So often these days, it seems way too easy to overlook the obvious. The sign says, “Pedestrian Crossing,” but hardly any cars actually stop to see if any pedestrians are trying to cross. The announcer on the radio said, “Roads are icy,” but there is still a serious accident due to people speeding on the roads. My wife tells me, “Get some more milk or we won’t have any for cereal tomorrow,” and it goes in one ear and out the other. Needless to say, there was no cereal that next day. What is it about things being obvious and yet not being seen, followed, or understood? There are many reasons, such as:
** We think we know best, regardless of the obvious information. It’s like the whole “Click It or Ticket” campaign. If you were clicking your seatbelt before the campaign, you kept on doing it. You already knew that your seatbelt can help to keep you safe, so you were already doing it. If you weren’t clicking your seatbelt before, you still aren’t doing it now. You didn’t care before, so why should you care now? If you don’t care about possibly dying because you didn’t click it before, why would you care about getting a ticket now? Which one is worse?
** We’ve seen the signs so often they fail to even register anymore. It’s what I call the “dulling effect.” It’s like when the sign says “Bridge ices over before road,” but we’ve looked at it so much when we pass by in good weather that we forget completely when it’s colder out after a good rain. We’re flying along the road, which isn’t icy at all, and then suddenly we’re on the bridge and it’s slick enough to make us spin out, or worse. Or on the back of the CD case, where it says “Unauthorized copying is punishable under federal law.” We honestly forget it’s still there, or we just don’t care because we’ve seen it so much. But we copy anything that we possibly can. I remember when there were a few CDs that were made “uncopyable” and everyone flipped out over it so much so that the record companies changed that really fast. But the signs are still there, if we care to look or follow.
** How about when a friend of yours changes her hairstyle and you completely miss it (right, fellas?), so then she’s upset that you didn’t compliment her on it? It should be obvious, right? Especially if she’s gotten it cut at a length that’s different, or if she’s colored it, put in streaks, gotten new bangs, or straightened it when it was initially curly. Other females will undoubtedly notice this obvious change, but for some reason guys are oblivious much of the time. Is it because men don’t pay too much attention to hair because they’re paying too much attention to other attributes a woman has? Or is it because men give the “quick glance” and miss it that way? Regardless, something that should be physically obvious isn’t, in this instance, for whatever reason.
** Some things are so obvious we think others will think of them, so we dismiss them. It’s like if we see several people stopped at the scene of a recent accident, and we assume someone else has called 911. Well, think about it. If we’ve assumed it, odds are other people at the scene have also assumed it. If everyone assumes someone else is going to call, that means no one calls, and time could be very important in such a situation. Or when we assume the DVR will copy the Celebrity Apprentice because we set it to copy the show a long time ago. It should obviously copy, right? But what we think is obvious is thwarted by the people who label the shows. Instead of it being listed under the Celebrity Apprentice, it is listed under All-Star Celebrity Apprentice, and therefore doesn’t copy. Which is really stupid. It’s the same show.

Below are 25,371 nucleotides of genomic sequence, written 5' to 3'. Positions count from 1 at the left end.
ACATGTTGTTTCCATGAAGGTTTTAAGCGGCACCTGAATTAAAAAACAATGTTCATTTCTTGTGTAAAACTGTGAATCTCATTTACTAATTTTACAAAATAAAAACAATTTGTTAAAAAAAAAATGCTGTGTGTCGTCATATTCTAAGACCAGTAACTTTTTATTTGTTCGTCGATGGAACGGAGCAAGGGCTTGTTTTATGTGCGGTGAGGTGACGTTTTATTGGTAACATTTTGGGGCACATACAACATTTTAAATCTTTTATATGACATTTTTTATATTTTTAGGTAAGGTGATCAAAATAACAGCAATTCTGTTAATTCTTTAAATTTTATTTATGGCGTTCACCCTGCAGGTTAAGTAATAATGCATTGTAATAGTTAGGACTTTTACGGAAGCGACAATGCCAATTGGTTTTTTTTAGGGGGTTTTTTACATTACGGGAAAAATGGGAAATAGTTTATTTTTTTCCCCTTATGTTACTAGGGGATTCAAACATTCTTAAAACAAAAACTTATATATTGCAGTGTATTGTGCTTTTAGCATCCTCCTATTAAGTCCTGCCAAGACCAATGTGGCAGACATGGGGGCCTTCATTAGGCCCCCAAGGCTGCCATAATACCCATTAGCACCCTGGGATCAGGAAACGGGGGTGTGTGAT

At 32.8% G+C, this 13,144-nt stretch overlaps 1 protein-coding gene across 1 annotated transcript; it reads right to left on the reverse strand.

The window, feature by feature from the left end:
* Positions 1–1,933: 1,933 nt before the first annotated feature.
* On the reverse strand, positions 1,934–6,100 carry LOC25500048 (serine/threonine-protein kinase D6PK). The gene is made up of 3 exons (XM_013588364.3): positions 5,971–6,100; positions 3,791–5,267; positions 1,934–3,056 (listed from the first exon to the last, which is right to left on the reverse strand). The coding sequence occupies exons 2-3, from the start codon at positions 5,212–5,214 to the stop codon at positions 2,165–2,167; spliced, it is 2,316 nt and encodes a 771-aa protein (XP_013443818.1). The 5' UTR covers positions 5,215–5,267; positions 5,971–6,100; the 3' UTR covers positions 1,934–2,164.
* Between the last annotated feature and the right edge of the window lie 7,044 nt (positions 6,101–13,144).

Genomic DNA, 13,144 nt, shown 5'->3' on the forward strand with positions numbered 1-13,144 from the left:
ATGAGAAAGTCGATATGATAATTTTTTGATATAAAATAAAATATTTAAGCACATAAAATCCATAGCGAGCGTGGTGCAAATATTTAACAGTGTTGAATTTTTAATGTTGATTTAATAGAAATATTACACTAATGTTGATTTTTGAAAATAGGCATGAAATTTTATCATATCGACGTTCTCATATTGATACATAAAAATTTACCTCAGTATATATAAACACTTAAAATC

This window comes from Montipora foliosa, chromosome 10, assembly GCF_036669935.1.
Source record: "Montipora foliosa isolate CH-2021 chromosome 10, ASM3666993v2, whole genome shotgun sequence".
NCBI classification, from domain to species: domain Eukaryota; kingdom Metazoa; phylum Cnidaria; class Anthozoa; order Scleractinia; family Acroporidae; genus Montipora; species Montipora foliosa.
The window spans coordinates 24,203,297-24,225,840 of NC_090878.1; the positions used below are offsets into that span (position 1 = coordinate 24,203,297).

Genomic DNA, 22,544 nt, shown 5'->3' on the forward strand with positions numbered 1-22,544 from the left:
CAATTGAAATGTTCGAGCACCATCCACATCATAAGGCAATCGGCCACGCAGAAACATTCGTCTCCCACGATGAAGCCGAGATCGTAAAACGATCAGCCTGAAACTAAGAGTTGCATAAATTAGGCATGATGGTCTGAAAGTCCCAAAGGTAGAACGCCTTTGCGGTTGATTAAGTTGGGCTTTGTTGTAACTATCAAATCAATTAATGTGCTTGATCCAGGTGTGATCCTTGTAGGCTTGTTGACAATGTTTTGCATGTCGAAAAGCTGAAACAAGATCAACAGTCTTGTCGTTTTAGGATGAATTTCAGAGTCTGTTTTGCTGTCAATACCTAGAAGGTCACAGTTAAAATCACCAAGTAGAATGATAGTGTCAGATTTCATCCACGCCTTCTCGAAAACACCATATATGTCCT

** My favorite one is the toilet paper. For some reason guys don’t notice when they’ve finished the roll, or know what to do when the roll is finished even if they do notice. Some guys toss the roll core in the trash. Score one point for them. But they don’t replace the roll. Perhaps they think the toilet roll fairies (i.e. women) will come along and take care of it for them. Some guys leave one square on the roll, and that’s their excuse for not changing it when someone asks them about it later. At the time, of course, they didn’t even realize they were leaving just one square (and if it’s not two-ply, really, what’s the point?) and it needed to be pointed out to them.
So, it seems that “obvious” needs another definition, or we really need to look at things on a case-by-case basis. If you’ve had trouble with wax buildup in your ears over the years, maybe it’s obvious that you need to clean them out once a week, but to someone who is first experiencing the trouble it’s not. Or if you’ve had extensive dental work done, it’s obvious to you to brush and floss your teeth after every single meal, but to someone who has never had a cavity it’s not. What’s obvious to the goose is not necessarily obvious to the gander, and so forth and so on. So, don’t ever assume things are obvious to everyone. They’re not. Make it clear.
And yes, the time machine can travel through time AND help you win at gambling.
By the way, this was based on the daily prompt about choosing a quote from your favorite movie as the title of your blog post. Bonus points if you figured out my favorite movie based on this quote. 🙂